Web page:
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Will Keen

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Will Keen
William Walter Maurice Keen

(1970-03-04) 4 March 1970 (age 54)
Years active1994–present
María Fernández Ache
(m. 2002)
ChildrenDafne Keen

William Walter Maurice Keen (born 4 March 1970)[1][2] is an English stage, television, and film actor. He has worked in theatre and television in both Britain and Spain. He was a trustee of the James Menzies Kitchin Award, an award set up for young theatre directors in memory of the director with whom Keen collaborated early in his career.

Early life[edit]

Keen was born in Oxford, the son of Charles William Lyle Keen and Lady Priscilla Mary Rose Curzon, daughter of Edward Curzon, 6th Earl Howe.[3] His sisters are the poet Alice Oswald and the author Laura Beatty.[4][5] He studied at Eton College and has a first class degree in English literature from the University of Oxford.


Some of his notable British theatre credits include Ghosts, Waste, Tom & Viv, Five Gold Rings, Patriots (Almeida Theatre), Huis Clos (Trafalgar Studios), Macbeth, The Changeling (Cheek by Jowl, Barbican and international tours), The Arsonists (Royal Court Theatre), Kiss of the Spider Woman (Donmar Warehouse), The Rubenstein Kiss (Hampstead Theatre), Hysteria, Don Juan, Man and Superman (Theatre Royal, Bath), Pericles, The Prince of Homburg (Lyric Hammersmith), The Duchess of Malfi, The Coast of Utopia, Mary Stuart, Hove (National Theatre), The Two Noble Kinsmen, The Tempest, The Winter's Tale, Dido, Queen of Carthage (Shakespeare's Globe), The Seagull, Present Laughter, The Tempest (West Yorkshire Playhouse), and Quartermaine's Terms, A Midsummer Night's Dream and Elton John's Glasses (West End).[citation needed]

His TV credits include Wolf Hall, The Musketeers, Midsomer Murders, Silk, Sherlock, The Impressionists, Wired, Casualty 1907, Elizabeth I, New Tricks, Titanic, Foyle's War, The Colour of Magic, and The Refugees. His film credits include Nine Lives of Tomas Katz and Love and Other Disasters.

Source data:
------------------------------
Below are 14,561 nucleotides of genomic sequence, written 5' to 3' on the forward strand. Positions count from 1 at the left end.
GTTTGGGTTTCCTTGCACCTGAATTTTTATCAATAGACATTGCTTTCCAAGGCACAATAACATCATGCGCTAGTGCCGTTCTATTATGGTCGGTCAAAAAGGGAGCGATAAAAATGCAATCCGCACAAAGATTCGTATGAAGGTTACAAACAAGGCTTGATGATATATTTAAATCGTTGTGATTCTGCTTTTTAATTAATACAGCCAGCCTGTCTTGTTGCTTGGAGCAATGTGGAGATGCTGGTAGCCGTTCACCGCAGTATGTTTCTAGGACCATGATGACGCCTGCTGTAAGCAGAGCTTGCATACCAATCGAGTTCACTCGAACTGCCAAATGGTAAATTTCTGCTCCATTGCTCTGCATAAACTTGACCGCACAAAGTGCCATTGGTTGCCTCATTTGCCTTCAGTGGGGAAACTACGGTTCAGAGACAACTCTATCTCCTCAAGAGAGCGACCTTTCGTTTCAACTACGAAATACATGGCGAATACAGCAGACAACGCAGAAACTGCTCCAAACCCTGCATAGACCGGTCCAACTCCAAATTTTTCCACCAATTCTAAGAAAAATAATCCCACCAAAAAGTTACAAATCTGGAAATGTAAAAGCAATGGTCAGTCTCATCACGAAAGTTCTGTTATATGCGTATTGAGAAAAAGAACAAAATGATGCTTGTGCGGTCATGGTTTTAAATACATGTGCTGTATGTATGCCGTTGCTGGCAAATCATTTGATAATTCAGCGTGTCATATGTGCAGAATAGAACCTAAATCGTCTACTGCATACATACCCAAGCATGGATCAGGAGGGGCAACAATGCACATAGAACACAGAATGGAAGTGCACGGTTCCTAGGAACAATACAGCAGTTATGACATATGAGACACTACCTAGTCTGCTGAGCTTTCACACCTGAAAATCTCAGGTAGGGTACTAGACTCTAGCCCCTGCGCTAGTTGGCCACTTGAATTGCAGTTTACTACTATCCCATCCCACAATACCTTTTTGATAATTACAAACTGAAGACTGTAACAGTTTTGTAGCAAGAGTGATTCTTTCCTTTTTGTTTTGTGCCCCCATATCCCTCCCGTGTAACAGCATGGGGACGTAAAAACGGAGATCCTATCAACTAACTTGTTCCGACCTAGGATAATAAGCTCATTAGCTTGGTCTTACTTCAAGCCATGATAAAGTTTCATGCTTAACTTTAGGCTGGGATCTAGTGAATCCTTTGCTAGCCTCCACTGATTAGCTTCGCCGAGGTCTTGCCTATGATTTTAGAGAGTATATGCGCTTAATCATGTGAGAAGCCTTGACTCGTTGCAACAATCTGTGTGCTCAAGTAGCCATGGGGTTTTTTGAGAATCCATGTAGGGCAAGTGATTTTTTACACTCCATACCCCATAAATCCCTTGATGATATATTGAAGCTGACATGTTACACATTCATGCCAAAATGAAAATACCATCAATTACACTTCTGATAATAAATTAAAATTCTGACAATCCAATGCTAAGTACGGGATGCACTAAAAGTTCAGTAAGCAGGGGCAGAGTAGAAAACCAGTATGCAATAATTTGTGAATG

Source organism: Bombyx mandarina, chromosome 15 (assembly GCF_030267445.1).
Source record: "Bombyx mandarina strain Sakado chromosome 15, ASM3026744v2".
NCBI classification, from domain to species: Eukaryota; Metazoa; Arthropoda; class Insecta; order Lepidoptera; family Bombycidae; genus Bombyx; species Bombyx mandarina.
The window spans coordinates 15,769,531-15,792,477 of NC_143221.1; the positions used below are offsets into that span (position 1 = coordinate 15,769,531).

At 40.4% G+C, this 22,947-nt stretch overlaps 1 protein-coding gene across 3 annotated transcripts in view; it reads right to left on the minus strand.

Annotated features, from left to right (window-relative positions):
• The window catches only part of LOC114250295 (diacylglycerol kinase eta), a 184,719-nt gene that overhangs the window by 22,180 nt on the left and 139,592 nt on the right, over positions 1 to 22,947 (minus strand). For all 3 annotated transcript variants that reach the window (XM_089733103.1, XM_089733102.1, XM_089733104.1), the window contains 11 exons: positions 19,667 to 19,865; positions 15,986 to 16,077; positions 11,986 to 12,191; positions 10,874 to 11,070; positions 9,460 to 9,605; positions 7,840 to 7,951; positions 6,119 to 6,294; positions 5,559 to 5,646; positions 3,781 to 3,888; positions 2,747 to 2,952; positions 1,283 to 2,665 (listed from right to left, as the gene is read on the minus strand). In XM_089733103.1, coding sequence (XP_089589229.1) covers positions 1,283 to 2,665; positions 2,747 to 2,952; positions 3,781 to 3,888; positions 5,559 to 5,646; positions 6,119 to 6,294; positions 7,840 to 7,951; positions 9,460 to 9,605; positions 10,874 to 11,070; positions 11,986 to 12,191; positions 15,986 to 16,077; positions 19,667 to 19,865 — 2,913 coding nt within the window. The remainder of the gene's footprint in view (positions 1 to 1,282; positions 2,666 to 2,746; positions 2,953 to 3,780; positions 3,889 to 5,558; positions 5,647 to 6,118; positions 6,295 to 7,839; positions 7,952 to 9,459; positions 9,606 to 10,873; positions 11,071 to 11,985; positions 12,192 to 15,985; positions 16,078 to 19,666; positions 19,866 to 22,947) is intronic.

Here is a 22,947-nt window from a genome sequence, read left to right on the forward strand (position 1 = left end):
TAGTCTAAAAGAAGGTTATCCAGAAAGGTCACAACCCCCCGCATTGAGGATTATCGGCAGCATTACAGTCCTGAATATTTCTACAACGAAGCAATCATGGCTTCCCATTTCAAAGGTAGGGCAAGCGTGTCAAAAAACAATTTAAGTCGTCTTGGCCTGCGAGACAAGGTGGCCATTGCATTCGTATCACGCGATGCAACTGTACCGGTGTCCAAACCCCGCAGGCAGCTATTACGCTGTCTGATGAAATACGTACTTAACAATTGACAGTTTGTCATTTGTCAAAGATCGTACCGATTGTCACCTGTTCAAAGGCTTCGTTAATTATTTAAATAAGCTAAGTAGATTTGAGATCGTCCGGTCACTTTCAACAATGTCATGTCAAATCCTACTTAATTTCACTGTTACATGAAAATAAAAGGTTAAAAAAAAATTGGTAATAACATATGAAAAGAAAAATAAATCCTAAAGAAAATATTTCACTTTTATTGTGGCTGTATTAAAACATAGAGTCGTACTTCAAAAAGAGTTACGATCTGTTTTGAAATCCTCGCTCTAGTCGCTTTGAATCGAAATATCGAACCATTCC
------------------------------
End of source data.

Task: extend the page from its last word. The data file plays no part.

In 2016, he played the role of the Queen's longtime Private Secretary, Michael Adeane, in the Netflix series The Crown. In 2019 he appeared in the BBC TV series His Dark Materials, based on the critically acclaimed book trilogy by Philip Pullman, as Father MacPhail (his daughter, Dafne, is the series' lead actress), whilst in 2021 he appeared as David Epstein in Ridley Road. In 2022, he played Vladimir Putin in the opening run of Peter Morgan's play Patriots, about the life of Russian oligarch Boris Berezovsky, at the Almeida Theatre in London.[6]

In Spain, he has performed plays in Spanish, Traición (Betrayal) and Cuento de Invierno (The Winter's Tale) as well as directing Hamlet and Romeo y Julieta. In the musical field, he has recorded the "Seven Scenes from Hamlet" by the Spanish composer Benet Casablancas, in collaboration with the Orquesta de la Comunidad de Madrid, conducted by José Ramón Encinar (Stradivarius, 2010).[citation needed]

Personal life[edit]

He is married to Spanish actress, theatre director, and writer Maria Fernandez Ache with whom he has a daughter, Dafne Keen, who is also an actress.



Year Title Role Notes
2008 New Tricks

Series 5, ep 8 “Mad Dog”

Ronnie Glazebrooke
2015 Wolf Hall Thomas Cranmer, Archbishop of Canterbury
2019–2022 His Dark Materials Father MacPhail Main role


Year Title Roles Notes
2022-2023 Patriots Vladimir Putin Almeida Theatre/Noël Coward Theatre


  1. ^ Burke's Peerage, Baronetage and Knightage, 107th edition, vol. 2, Burke's Peerage, Ltd, 2003, p. 1987.
  2. ^ Debrett's Peerage and Baronetage, 148th edition, Debrett's Peerage Ltd, 2011, p. 799
  3. ^ Burke's Peerage, Baronetage and Knightage, 107th edition, vol. 2, Burke's Peerage, Ltd, 2003, p. 1987
  4. ^ Armitstead, Claire (22 July 2016). "Alice Oswald: 'I like the way that the death of one thing is the beginning of something else'". The Guardian.
  5. ^ Dehn, Georgia (10 October 2015). "Mary Keen interview: 'people have accused me of being too traditional'". The Telegraph.
  6. ^ "Patriots review – Peter Morgan's compelling study of Russian dissidence". The Guardian. 13 July 2022. Retrieved 16 August 2022.

External links[edit]